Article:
This exhibition of photographs taken during the 1970's of working class estates in the poorer areas of liverpool, demonstrates how significanty things can change over a relatively short period of time. Despite the impoverished conditions, the families and people living within the area seemed to be having a happy and content life. Families are seen to live together in apparent harmony, with a strong community spirit. The photos are captured honestly, documenting a moment in time that was not staged nor posed. Whether or not this was an accurate depiction of the general mood of the people living within this era is unknown, but the photos ultimately illustrate that happyness is found in relationships, not necessarily in the aquisition of material goods that modern times suggest will make us happy.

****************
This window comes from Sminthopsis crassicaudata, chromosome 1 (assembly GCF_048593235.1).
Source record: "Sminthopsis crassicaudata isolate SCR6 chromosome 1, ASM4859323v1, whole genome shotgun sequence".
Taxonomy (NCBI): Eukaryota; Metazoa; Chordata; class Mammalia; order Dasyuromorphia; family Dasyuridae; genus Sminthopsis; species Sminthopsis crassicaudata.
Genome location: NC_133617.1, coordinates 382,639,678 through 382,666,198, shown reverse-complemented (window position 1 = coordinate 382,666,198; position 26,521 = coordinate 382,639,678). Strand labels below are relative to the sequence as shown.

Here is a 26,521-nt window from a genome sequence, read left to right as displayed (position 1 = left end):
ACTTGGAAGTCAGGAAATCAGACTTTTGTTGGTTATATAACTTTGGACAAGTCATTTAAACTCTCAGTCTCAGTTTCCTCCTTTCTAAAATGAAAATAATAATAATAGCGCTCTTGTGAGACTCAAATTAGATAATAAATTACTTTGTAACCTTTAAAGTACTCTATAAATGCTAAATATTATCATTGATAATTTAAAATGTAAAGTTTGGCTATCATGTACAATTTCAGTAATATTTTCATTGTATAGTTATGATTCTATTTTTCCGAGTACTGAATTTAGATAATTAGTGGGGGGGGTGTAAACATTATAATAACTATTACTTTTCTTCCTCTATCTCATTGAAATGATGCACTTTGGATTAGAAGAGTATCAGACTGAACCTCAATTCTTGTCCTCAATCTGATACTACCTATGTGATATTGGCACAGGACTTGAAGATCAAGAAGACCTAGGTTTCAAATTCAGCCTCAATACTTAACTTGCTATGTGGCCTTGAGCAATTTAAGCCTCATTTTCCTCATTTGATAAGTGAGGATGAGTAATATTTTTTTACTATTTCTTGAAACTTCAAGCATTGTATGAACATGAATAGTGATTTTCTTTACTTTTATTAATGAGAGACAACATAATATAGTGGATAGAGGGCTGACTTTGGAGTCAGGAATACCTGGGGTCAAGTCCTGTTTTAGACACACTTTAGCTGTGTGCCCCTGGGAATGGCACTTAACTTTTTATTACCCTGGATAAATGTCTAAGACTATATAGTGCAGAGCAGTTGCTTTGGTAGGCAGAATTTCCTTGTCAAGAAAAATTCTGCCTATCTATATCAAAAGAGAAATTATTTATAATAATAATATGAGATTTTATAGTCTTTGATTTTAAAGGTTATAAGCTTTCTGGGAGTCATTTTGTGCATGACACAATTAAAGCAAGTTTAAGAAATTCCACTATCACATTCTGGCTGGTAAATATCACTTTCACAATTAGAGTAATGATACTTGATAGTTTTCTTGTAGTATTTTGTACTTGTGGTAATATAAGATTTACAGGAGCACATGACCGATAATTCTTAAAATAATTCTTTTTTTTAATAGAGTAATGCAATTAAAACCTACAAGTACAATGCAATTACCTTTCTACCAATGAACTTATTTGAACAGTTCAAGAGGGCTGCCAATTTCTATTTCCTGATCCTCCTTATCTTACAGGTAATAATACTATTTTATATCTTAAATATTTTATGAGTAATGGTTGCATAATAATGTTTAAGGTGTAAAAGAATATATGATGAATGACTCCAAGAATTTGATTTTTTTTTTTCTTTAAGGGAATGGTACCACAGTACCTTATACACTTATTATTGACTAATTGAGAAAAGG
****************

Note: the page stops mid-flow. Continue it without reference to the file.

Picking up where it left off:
"In 1975 Paul Trevor came to Liverpool to document inner city deprivation for the 'Survival Programmes' project. His remarkable photographs tell a different story however. Their backdrop may be the dereliction of post-war Liverpool. But these images go beyond this bleak cityscape and get close to his real subject: families and children.
Paul's direct and honest street photography shows life as it was lived in a community defiant in the face of poverty, unemployment and the state of their surroundings. He depicts a place where the streets and wastelands became playgrounds, the family was a constant, and where children seem fun-loving and free.
Paul returned to the same Liverpool communities in the summer of 2010. After a lively reunion with local residents, one said:
"Paul, it's like you’ve never been away!" - Walker Art Gallery